South African President Cyril Ramaphosa says deadly violence and looting that have shaken the country over the past week were planned as death toll mounts to 212.
More than 2,200 people have been arrested for theft and vandalism and 117 people have died. Many were trampled to death in chaotic stampedes when shops were being looted.
President Cyril Ramaphosa deployed soldiers to help police halt the violence and looting sparked by the jailing of ex-president Jacob Zuma. At least 72 people have been killed in the ongoing violence.
The country’s top court found ex-president Jacob Zuma guilty of contempt for defying its order to appear before corruption investigators examining allegations of corruption during his tenure from 2009 to 2018.
South Africa received one million AstraZeneca doses last week and had hoped to start vaccinating health workers soon but results that are yet to be peer-reviewed show minimal protection against mild or moderate infection from the B.1.351 variant.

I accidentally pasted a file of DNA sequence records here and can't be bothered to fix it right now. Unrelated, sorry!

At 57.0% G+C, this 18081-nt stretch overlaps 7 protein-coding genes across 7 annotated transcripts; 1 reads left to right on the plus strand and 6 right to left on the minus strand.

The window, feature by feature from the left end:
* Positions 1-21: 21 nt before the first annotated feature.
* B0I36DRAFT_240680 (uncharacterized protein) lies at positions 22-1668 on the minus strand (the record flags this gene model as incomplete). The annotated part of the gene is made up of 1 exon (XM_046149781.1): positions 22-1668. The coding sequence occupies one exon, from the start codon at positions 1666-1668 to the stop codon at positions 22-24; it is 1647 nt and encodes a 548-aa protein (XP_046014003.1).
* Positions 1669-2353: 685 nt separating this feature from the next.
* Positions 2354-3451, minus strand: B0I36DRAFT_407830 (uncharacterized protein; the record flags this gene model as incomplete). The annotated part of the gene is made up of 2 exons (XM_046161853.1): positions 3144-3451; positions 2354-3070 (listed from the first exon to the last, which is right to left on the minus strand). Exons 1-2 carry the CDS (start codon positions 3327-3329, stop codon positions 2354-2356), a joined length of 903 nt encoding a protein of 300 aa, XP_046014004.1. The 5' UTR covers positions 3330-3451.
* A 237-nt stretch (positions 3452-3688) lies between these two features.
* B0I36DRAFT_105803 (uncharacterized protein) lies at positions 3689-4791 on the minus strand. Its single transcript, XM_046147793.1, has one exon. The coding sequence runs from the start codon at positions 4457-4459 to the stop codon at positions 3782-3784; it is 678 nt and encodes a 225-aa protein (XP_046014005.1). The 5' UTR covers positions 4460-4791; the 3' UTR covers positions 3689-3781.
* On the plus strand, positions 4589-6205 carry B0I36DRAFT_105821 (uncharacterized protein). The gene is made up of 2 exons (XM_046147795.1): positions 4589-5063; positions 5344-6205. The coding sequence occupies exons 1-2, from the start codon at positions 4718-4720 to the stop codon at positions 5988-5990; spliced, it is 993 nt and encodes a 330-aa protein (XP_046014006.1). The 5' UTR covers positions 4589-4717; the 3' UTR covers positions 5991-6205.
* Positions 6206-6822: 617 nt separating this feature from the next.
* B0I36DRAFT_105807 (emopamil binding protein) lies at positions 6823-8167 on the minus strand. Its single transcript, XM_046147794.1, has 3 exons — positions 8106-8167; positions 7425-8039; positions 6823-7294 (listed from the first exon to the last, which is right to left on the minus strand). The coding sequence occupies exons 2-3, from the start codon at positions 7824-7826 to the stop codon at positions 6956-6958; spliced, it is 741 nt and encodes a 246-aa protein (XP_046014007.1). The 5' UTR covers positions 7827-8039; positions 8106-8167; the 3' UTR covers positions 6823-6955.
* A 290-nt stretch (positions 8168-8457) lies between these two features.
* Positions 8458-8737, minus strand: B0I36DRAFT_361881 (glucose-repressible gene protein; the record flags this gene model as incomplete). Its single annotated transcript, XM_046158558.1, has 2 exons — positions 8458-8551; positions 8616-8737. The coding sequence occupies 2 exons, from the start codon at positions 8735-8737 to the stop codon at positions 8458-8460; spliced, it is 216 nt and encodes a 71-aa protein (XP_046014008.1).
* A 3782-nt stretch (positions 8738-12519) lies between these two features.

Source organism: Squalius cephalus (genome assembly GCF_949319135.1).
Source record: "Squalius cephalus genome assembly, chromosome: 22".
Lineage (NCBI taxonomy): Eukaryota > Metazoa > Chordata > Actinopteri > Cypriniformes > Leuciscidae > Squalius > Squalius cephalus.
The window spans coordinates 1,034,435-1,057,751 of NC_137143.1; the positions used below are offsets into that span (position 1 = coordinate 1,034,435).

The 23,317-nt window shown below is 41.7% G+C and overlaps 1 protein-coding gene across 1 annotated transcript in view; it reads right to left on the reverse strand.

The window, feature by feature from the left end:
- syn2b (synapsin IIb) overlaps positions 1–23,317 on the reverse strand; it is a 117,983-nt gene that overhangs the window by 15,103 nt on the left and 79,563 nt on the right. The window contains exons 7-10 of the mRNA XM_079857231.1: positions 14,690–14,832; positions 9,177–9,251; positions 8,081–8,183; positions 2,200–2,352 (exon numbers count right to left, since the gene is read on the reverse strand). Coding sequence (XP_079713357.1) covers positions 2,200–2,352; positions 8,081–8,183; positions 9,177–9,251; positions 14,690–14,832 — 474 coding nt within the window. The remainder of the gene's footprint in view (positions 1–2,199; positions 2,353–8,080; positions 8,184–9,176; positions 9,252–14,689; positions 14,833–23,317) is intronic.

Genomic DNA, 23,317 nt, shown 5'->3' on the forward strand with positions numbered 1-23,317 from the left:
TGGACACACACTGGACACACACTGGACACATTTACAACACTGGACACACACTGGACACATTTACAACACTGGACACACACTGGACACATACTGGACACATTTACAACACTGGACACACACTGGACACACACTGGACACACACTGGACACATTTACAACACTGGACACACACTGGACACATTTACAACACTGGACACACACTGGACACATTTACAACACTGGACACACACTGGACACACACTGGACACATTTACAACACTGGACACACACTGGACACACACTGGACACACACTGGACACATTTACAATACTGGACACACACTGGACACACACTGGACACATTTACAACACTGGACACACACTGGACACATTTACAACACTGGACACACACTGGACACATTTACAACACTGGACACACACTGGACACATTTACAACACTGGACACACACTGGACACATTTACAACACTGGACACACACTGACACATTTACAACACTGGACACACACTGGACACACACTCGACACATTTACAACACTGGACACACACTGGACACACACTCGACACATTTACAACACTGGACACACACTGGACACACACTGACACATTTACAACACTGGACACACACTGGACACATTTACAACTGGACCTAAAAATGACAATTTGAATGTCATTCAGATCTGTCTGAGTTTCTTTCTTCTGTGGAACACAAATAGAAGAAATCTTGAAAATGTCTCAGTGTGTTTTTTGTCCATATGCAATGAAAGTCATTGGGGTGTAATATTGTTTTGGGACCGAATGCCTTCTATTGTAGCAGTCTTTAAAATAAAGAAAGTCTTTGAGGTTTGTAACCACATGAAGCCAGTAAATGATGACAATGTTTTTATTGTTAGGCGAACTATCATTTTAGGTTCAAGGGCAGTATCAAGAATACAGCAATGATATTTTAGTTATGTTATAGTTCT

The Covid-19 pandemic has infected more than 103 million people around the world, with over 2.2 million fatalities. Here are developments for February 1:
President Cyril Ramaphosa has been praised for decisive action to curb the epidemic with one of the continent’s strictest lockdowns.
Africa's most advanced economy is talking to the International Monetary Fund (IMF), World Bank, New Development Bank of the BRICS and African Development Bank to source funding to contribute to a $26.5 billion rescue package against Covid-19.
South African officials have imposed some of the toughest restrictions on the continent to try to fight the virus, including deploying the army to support police during a 21-day lockdown that started on Friday.
Virus prevention measures have taken a violent turn in parts of Africa as countries impose lockdowns and curfews or seal off major cities. Cases across Africa were set to jump above 4,000 on Saturday.
Thirty-three of Africa’s 54 countries now have novel coronavirus cases. Though the pandemic is in its early days on the continent, health experts have warned that even facilities in Africa's richest nation could be overwhelmed by the virus' spread.
Unions are pressing for a three-year guarantee of job security and an 8 percent across-the-board wage hike, while pilots accepted a 5.9% and will not participate in the strike.
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